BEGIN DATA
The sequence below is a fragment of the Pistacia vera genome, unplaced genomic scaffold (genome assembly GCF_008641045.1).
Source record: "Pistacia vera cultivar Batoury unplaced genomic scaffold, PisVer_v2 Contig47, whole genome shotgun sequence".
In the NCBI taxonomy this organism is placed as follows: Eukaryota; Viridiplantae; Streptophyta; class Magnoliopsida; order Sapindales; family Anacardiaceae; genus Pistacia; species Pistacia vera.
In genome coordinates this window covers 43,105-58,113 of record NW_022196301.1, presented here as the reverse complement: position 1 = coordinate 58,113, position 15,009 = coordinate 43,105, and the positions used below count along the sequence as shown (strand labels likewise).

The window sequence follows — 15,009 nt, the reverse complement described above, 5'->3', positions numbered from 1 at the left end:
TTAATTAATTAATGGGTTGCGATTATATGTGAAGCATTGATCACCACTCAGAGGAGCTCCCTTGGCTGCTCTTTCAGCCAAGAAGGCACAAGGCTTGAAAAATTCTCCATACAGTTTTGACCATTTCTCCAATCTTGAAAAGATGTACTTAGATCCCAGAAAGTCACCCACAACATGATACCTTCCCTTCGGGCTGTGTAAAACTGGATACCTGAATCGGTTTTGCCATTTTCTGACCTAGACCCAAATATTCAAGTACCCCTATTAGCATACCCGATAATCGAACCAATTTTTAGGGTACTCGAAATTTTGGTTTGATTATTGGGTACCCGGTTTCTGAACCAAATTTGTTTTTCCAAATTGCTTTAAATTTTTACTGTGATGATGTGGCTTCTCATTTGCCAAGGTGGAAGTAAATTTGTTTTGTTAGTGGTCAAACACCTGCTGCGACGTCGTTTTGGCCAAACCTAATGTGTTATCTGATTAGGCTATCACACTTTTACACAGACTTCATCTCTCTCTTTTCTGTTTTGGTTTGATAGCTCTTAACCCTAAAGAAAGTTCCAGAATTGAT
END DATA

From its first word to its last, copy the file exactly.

The sequence below is a fragment of the Pistacia vera genome, unplaced genomic scaffold (genome assembly GCF_008641045.1).
Source record: "Pistacia vera cultivar Batoury unplaced genomic scaffold, PisVer_v2 Contig47, whole genome shotgun sequence".
In the NCBI taxonomy this organism is placed as follows: Eukaryota; Viridiplantae; Streptophyta; class Magnoliopsida; order Sapindales; family Anacardiaceae; genus Pistacia; species Pistacia vera.
In genome coordinates this window covers 43,105-58,113 of record NW_022196301.1, presented here as the reverse complement: position 1 = coordinate 58,113, position 15,009 = coordinate 43,105, and the positions used below count along the sequence as shown (strand labels likewise).

The window sequence follows — 15,009 nt, the reverse complement described above, 5'->3', positions numbered from 1 at the left end:
TTAATTAATTAATGGGTTGCGATTATATGTGAAGCATTGATCACCACTCAGAGGAGCTCCCTTGGCTGCTCTTTCAGCCAAGAAGGCACAAGGCTTGAAAAATTCTCCATACAGTTTTGACCATTTCTCCAATCTTGAAAAGATGTACTTAGATCCCAGAAAGTCACCCACAACATGATACCTTCCCTTCGGGCTGTGTAAAACTGGATACCTGAATCGGTTTTGCCATTTTCTGACCTAGACCCAAATATTCAAGTACCCCTATTAGCATACCCGATAATCGAACCAATTTTTAGGGTACTCGAAATTTTGGTTTGATTATTGGGTACCCGGTTTCTGAACCAAATTTGTTTTTCCAAATTGCTTTAAATTTTTACTGTGATGATGTGGCTTCTCATTTGCCAAGGTGGAAGTAAATTTGTTTTGTTAGTGGTCAAACACCTGCTGCGACGTCGTTTTGGCCAAACCTAATGTGTTATCTGATTAGGCTATCACACTTTTACACAGACTTCATCTCTCTCTTTTCTGTTTTGGTTTGATAGCTCTTAACCCTAAAGAAAGTTCCAGAATTGAT